Durbin: We Need To Modernize & Reauthorize The Violence Against Women Act

Earlier today, Durbin joined with Senators Feinstein, Ernst, and Murkowski to announce a bipartisan framework to modernize and reauthorize VAWA

WASHINGTON – In a speech on the Senate floor, U.S. Senate Majority Whip Dick Durbin (D-IL), Chair of the Senate Judiciary Committee, today spoke in support of the recently announced bipartisan framework to modernize and reauthorize the Violence Against Women Act (VAWA). The bipartisan framework was announced earlier today by Durbin and Senators Dianne Feinstein (D-CA), Joni Ernst (R-IA), and Lisa Murkowski (R-AK).


“This afternoon, Senators Ernst, Feinstein, Murkowski, and myself announced that we have reached a bipartisan agreement, and we will be introducing an updated version of VAWA next month when we return,” Durbin said.  “We are coming together in support of a simple premise—that VAWA will save lives.  We need to ensure every survivor—whether they live in a rural Alaska or urban Illinois—can reach out for a lifeline in a moment of crisis.”


Video of Durbin’s floor speech is available here.


Audio of Durbin’s floor speech is available here.


Footage of Durbin’s floor speech is available here for TV Stations.


Durbin also submitted for the record the story of a survivor named Meaghan, who shared her experience with domestic violence and how service providers have helped her and her family heal.  After surviving a brutal assault by her ex-husband, Meaghan and her family found much-needed compassion and support in the detectives and social workers that came to their aid.  Meaghan wrote that service providers “were patient with me and didn’t push me, [they] only showed me they cared, and most of all didn’t give up… with their support and guidance I found the light at the end of the tunnel and I fought my way out of the darkness that my ex-husband had cast… on my life.”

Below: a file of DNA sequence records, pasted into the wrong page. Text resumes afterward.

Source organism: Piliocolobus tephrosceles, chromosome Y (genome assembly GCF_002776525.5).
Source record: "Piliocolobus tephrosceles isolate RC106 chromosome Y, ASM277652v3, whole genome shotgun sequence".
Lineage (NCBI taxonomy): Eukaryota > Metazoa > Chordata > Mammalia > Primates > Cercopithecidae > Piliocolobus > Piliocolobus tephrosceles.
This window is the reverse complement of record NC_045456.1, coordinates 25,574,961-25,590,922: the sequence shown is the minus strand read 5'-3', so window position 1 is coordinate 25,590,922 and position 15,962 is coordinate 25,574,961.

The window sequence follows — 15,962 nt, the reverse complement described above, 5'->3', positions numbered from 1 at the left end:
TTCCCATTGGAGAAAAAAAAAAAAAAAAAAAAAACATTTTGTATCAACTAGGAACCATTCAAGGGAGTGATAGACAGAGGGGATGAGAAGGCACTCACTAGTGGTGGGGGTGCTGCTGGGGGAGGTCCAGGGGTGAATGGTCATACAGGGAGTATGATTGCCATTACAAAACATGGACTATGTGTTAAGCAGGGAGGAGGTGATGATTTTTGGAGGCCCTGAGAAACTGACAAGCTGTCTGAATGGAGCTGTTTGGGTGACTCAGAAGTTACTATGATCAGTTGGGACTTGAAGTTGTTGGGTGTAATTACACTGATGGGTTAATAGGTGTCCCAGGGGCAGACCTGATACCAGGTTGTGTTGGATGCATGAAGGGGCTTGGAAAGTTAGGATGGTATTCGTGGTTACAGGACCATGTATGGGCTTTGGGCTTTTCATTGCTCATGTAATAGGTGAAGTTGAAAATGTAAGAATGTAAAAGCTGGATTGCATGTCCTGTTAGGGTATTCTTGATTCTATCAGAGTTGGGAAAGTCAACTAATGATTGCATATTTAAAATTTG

Meaghan’s story illustrates how laws like VAWA have the potential to change, and even save, lives.  In her case, VAWA provided critical resources to law enforcement and social service agencies that helped her and her family escape a perilous situation.


The bipartisan VAWA framework includes the following provisions:


  • Strengthens rape prevention and education efforts and services and protections for young survivors;


  • Expands access to emergency housing support for survivors;


  • Expands and authorizes programs to ensure that VAWA provides access to survivors in rural areas, survivors requiring culturally specific services, LGBT survivors and survivors who seek voluntary, community-based restorative practice services;


  • Provides support for legal services funding and trauma-informed law enforcement responses;


  • Aligns the current law with VAWA’s original intent by ensuring that individuals who are convicted of a misdemeanor crime of domestic violence against a dating partner are prohibited from possessing or purchasing firearms or ammunition (the provision would apply only to protective orders and convictions issued after the VAWA reauthorization’s date of enactment);


  • Improves the response to sexual violence, including through grants to promote the training of sexual assault forensic examiners; and


  • Builds on the 2013 reauthorization to expand special criminal jurisdiction by tribal courts to cover non-Native perpetrators of sexual assault, child abuse co-occurring with domestic violence, stalking, sex trafficking and assaults on tribal law enforcement officers on tribal lands. It also includes an Alaska pilot program which will empower a limited number of Tribes to exercise special criminal jurisdiction over certain crimes that occur in Alaska Native villages.